David Laibson, an economist at Harvard University, thinks that such
    experiments underscore the big role that expectations play in a
    person's well-being. Economists have usually assumed that people's
    well-being, or "utility", depends on their level of consumption, but
    it might be that changes in consumption, especially unexpected
    downward ones, as in these experiments, can be especially unpleasant.

    Mr Laibson's own work tries to solve a different riddle: why people
    seem to apply vastly different discount rates to immediate and
    short-term rewards compared with rewards occurring well into the
    future. People tend much to prefer, say, $100 now to $115 next week,
    but they are indifferent between $100 a year from now and $115 in a
    year and a week. In one recent experiment, noted in our science
    section on October 30th, Mr Laibson and others found that the brain's
    response to short-term riches (in this case, gift certificates of $15
    or $20) occurs largely in the limbic system, a region that governs
    emotion. By contrast, the prospect of rewards farther into the future
    triggers the prefrontal cortex, which is often associated with reason
    and calculation. Thus, choosing immediate economic gratification, by
    spending excessively on credit cards or not saving enough even though
    you "know better", could be a sign that the limbic system is in
    charge. Government policies, such as forced savings or "cooling off"
    periods for buying property or cars, may be one remedy.

    And then there is trust and deception. Colin Camerer, of the
    California Institute of Technology, has conducted experiments in which
    brain-scanned participants play strategic games with anonymous
    partners. In these, a subject chooses his own actions and also tries
    to anticipate the choices of the other player. When players are doing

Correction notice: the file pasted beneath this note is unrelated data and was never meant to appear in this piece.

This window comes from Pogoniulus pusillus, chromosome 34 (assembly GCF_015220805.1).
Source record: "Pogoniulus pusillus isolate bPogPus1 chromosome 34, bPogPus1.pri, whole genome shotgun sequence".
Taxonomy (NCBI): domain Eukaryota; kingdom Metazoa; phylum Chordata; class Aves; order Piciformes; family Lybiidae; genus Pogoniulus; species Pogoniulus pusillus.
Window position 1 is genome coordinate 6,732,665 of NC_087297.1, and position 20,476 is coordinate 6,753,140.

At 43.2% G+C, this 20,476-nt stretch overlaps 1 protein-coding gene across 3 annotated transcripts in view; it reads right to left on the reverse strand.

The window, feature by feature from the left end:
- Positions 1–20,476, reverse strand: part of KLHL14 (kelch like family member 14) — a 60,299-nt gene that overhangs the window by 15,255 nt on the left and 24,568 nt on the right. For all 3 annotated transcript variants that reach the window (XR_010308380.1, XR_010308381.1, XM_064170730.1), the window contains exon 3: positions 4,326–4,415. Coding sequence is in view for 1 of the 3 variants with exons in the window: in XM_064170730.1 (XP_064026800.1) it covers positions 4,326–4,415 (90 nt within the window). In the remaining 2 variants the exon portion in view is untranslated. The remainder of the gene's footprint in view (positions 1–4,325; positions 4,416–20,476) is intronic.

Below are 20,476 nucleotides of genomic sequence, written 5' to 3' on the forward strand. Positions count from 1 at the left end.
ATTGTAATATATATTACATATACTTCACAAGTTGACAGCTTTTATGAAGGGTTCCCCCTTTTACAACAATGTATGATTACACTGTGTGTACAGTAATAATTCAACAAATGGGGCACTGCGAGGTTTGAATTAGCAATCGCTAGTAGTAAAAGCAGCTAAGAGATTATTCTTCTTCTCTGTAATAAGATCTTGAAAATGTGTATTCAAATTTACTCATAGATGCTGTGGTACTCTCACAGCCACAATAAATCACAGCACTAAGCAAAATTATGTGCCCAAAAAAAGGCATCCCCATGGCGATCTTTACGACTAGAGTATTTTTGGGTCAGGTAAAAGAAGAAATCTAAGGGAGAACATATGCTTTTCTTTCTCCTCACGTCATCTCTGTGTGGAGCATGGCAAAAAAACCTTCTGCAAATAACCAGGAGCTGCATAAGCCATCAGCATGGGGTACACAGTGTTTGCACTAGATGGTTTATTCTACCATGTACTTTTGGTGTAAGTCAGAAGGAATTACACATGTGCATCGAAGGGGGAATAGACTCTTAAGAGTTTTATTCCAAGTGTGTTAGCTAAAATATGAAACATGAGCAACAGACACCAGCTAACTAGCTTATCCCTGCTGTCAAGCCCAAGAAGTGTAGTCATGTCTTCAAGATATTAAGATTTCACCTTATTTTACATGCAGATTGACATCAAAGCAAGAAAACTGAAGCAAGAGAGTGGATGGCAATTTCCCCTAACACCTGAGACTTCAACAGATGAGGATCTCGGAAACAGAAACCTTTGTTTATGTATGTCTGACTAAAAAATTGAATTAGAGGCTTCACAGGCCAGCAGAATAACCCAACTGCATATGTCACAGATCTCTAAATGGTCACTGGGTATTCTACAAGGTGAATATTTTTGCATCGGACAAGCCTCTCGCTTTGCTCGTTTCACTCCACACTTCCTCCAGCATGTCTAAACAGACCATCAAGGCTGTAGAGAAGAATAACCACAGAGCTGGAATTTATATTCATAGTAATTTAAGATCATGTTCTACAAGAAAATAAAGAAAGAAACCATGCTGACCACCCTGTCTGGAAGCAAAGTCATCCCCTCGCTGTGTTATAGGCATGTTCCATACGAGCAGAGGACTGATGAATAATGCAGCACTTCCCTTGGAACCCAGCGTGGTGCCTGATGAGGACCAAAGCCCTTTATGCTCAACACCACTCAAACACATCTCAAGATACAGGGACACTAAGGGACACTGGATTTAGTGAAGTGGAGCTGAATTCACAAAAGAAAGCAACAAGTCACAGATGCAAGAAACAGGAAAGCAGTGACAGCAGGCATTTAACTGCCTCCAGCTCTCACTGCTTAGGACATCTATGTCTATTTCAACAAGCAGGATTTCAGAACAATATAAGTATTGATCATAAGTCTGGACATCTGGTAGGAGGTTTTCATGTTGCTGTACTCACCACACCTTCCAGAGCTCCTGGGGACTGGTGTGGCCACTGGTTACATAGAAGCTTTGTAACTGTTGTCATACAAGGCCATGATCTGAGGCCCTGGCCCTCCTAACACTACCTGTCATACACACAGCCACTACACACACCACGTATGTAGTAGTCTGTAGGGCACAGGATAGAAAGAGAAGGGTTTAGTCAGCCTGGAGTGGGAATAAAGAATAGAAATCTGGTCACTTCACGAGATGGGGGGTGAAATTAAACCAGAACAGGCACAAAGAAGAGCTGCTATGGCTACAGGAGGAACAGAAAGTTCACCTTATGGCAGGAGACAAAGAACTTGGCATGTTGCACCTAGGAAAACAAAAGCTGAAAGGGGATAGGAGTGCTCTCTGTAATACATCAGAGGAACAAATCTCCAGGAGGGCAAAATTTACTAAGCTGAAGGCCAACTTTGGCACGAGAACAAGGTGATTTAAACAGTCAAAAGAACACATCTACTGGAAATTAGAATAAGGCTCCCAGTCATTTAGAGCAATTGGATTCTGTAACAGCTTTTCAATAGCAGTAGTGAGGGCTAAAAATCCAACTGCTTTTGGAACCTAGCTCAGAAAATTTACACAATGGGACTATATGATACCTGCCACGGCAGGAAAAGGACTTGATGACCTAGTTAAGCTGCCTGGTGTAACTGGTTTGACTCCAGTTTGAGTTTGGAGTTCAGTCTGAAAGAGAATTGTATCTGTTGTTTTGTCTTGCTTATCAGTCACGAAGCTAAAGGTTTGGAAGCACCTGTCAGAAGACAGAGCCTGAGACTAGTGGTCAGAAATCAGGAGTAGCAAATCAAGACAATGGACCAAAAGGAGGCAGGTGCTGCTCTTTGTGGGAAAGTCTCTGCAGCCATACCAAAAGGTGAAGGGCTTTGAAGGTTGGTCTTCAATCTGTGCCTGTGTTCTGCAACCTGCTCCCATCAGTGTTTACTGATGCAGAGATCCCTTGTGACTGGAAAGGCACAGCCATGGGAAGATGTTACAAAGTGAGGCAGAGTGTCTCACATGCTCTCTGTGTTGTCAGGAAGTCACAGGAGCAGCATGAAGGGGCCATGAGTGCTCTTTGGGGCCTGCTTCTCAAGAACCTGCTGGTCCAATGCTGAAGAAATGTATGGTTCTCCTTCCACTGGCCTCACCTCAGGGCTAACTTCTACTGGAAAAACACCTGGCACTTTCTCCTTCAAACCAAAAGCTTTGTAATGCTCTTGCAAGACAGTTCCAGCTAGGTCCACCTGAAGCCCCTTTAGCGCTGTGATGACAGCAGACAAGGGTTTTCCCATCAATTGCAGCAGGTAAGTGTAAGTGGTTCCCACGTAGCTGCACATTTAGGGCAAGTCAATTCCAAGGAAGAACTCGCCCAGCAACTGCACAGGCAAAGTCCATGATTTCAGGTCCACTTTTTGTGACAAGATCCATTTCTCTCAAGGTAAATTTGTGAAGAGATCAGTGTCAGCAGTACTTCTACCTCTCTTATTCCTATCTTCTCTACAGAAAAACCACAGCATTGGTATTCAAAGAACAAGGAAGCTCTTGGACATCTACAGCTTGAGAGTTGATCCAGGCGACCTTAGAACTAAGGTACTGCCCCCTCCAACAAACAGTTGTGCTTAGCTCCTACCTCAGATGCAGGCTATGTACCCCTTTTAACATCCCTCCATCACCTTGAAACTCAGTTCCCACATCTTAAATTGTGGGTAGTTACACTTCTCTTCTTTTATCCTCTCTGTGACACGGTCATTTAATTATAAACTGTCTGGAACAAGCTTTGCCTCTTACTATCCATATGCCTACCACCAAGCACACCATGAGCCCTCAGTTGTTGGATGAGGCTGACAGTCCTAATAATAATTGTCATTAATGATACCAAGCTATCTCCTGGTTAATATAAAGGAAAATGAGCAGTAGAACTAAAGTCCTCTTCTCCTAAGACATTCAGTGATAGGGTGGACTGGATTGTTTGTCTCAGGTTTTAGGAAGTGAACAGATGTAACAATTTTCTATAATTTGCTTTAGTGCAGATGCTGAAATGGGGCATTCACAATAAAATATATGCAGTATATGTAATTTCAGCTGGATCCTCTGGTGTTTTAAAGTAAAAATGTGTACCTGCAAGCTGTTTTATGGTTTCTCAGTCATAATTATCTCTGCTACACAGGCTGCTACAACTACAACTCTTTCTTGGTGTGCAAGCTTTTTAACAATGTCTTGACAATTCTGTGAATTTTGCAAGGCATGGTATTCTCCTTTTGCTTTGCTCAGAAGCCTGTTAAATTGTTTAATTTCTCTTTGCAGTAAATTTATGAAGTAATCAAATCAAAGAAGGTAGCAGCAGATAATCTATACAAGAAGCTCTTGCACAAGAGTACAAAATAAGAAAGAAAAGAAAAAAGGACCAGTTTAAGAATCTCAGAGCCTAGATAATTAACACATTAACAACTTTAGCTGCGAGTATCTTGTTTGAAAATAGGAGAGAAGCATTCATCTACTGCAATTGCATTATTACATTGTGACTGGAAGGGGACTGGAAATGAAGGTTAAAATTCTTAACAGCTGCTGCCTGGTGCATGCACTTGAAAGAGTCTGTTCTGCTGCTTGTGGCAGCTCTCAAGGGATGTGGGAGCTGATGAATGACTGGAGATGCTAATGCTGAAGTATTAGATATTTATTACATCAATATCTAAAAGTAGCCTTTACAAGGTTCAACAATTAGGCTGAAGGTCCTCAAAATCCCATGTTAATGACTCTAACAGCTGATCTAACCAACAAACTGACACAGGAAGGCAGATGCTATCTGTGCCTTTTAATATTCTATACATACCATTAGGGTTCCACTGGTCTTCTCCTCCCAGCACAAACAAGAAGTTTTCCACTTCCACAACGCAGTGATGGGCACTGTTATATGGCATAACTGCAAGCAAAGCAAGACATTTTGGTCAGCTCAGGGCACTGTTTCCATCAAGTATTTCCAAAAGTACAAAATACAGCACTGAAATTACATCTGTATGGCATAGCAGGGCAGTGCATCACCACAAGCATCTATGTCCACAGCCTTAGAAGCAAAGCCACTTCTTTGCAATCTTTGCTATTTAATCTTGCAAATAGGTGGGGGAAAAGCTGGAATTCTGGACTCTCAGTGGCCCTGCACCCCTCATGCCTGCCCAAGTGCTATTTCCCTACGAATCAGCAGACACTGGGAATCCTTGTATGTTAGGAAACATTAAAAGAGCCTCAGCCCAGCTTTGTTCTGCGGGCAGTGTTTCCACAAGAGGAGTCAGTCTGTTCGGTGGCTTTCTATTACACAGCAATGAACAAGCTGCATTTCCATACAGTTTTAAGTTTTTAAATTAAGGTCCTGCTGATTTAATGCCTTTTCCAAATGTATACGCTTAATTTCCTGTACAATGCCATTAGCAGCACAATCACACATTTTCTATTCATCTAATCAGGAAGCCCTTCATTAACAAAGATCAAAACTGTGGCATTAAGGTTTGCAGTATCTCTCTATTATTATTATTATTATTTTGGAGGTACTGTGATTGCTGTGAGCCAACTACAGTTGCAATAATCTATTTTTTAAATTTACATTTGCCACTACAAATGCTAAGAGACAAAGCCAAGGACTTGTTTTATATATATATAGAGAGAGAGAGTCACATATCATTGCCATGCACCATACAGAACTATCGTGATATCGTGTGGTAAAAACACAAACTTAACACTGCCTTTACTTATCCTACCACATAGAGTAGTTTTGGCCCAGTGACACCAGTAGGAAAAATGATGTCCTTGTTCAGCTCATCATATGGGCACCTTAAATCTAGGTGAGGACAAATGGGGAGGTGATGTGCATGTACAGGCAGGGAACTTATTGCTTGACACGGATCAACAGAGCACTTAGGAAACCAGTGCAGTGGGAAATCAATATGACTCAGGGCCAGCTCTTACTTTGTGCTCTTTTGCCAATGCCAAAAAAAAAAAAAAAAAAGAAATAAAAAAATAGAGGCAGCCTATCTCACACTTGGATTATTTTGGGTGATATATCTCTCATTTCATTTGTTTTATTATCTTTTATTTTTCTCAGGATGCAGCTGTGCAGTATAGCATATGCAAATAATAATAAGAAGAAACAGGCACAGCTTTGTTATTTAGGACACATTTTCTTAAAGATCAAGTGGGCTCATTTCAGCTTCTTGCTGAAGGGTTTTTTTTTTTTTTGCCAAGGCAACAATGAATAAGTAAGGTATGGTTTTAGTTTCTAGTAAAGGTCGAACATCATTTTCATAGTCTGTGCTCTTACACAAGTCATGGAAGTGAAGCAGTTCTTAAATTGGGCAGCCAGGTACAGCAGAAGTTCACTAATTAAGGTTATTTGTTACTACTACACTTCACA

the best that they can to "win" the game by anticipating their
    opponents' moves, their brains tend to show a high degree of
    co-ordination between the "thinking" and the "feeling" regions.
    Economic equilibrium, by this measure, is an identifiable "state of

    Don't let it go to your head

    Some neuroeconomists claim that such brain-scanning experiments are
    the start of a revolution in economics. No longer will economists rely
    on crude statistical models of how people behave in response to a
    policy change, such as an interest-rate rise or a tax increase.
    Instead, they will be able to peer directly into the brain to predict

    One day, perhaps; but much work remains. Identifying the parts of the
    brain that control economic actions is one thing. Harder tasks include
    determining how neural systems work together to create behaviour, and
    how wide is the variation in brain patterns between different people.
    Then there are age-old questions of free will: is your failure to save
    for old age simply a lifestyle choice, or is it down to faulty brain
    circuits? Neuroeconomics is already providing fascinating conclusions.
    But Plato's chariot will remain an alluring explanation for a while